Australian Big business is going woke; they know where the power lies

Australian Big business is going woke; they know where the power lies. By Robert Gottliebsen.

When the 1992 Prime Minister, Paul Keating started compulsory superannuation and entrenched industry funds in the pole position, he knew that the combination of the union movement and employer bodies who managed those funds would, over time, become a powerful force influencing the boards of most large Australian listed companies.

Now 20 years later in 2022 a Liberal Party leader, Peter Dutton, has been forced to face the reality of the Keating masterstroke because large corporations understand the power game. While they are not controlled by the industry funds, the corporates are moving towards the ALP/Greens camp rather than being traditional staunch Coalition supporters.

The companies are recognising the power of their major shareholder group — the industry funds. …

Due to their inexorable growth, now he who rules the retirement funds rules the boardroom. Now they have come to power, and they are going to impose the union way — a union in every relationship between employer and employee, taking their cut. Managing that relationship requires a bureaucracy, and small family businesses just don’t have large bureaucracies — so goodbye.

We are about to see a dramatic illustration of that power shift. In the last 20 years a large number of family and other smaller enterprises have stepped away from enterprise agreements and in the process greatly reduced the union power in their operations and lifted their productivity. Networking of smaller enterprises has blossomed while many large companies, like Qantas, have also stepped away from old style large enterprise agreements. …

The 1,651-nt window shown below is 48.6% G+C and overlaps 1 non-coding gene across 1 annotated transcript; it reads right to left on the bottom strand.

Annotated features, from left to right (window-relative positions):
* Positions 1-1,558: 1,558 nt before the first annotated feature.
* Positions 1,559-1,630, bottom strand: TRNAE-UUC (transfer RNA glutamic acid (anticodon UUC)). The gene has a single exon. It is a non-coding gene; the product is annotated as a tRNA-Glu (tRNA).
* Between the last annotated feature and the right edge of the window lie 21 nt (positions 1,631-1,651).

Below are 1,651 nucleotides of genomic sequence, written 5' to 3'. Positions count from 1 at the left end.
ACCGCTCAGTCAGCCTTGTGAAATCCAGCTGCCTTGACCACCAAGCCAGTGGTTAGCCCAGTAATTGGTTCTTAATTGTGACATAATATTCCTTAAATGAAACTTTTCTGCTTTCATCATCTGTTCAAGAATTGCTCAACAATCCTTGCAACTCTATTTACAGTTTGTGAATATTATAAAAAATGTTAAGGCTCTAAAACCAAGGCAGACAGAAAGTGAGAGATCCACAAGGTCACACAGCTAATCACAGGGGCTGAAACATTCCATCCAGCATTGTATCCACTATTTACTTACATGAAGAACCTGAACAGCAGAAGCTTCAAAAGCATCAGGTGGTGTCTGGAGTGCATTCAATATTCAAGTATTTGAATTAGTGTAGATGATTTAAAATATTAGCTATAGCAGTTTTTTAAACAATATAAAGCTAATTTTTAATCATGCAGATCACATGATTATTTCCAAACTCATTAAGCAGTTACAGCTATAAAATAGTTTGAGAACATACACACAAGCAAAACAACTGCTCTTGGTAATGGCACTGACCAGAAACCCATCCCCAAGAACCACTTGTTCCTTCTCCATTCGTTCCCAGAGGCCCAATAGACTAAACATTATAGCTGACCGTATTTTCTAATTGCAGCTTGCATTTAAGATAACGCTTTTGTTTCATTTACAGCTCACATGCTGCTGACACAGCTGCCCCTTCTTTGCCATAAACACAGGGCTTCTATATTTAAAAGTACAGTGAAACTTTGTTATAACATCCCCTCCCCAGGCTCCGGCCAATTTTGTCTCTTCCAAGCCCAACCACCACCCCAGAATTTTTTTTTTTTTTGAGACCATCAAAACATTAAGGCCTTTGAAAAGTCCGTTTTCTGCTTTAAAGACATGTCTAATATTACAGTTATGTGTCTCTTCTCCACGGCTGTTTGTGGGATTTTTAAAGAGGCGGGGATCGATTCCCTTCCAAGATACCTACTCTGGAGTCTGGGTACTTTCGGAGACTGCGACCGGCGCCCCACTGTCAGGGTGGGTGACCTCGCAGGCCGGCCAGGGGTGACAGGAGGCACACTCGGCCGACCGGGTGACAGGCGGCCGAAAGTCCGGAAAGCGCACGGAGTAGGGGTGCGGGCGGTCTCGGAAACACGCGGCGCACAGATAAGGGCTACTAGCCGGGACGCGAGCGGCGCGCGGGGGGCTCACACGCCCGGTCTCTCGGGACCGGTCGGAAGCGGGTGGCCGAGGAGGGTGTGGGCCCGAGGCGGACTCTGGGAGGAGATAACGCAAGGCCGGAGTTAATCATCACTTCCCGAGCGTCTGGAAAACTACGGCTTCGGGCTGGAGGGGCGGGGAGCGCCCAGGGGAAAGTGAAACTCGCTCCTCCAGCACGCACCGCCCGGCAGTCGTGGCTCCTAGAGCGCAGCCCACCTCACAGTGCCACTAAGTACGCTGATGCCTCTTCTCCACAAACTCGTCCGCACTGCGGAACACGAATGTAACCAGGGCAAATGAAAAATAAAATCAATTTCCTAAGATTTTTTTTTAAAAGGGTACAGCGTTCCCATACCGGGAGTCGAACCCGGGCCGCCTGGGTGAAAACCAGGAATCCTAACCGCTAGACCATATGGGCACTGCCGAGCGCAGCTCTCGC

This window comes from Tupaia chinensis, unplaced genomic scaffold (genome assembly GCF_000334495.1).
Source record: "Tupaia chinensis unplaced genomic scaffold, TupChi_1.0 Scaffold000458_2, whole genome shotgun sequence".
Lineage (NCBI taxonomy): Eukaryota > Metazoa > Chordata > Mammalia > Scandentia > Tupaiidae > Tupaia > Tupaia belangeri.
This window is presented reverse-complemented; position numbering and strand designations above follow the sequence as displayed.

The new government will call a summit where it looks as though the unions will offer concessions in the operation of enterprise agreements to improve productivity. In exchange workers in those agreements will receive considerable pay rises. …

Accordingly the major shareholder base in large corporations will be urging boards to embrace this new movement towards unionisation and enterprise agreements. The emotive tag word is to encourage the creation of “real jobs”.

In the family business sector this presents considerable danger because they simply don’t have the massive human resource departments that are required in enterprise agreements. Their family business skill is having owners and top managers talking directly to their employees instead of delegating part of a management of the workforce, and therefore the enterprise, to the union movement. …

Australia is entering a period of high inflation and pressure for higher wages. And at the same time, a large segment of the consumer population have big mortgages so higher interest rates restrict their spending. Many family enterprises are entering in an era where they face the combination of staff shortages, higher costs and a restricted ability to pass on those higher costs because they don’t have the market clout of the large enterprises.

To gain prosperity they will need to invest in labour saving equipment and even more flexible work practices — the antithesis of the enterprise agreements that may be favoured at the summit. Banks are reporting that many family enterprises have stepped up efficiency investment in response to staff shortages and cost rises. …

Bureaucrats vote left:

The Coalition organising group in Josh Frydenberg’s former seat of Kooyong tell me that by and large they held onto to the family business vote. The big area where they lost was among the government employees who now reside in inner city electorates like Kooyong.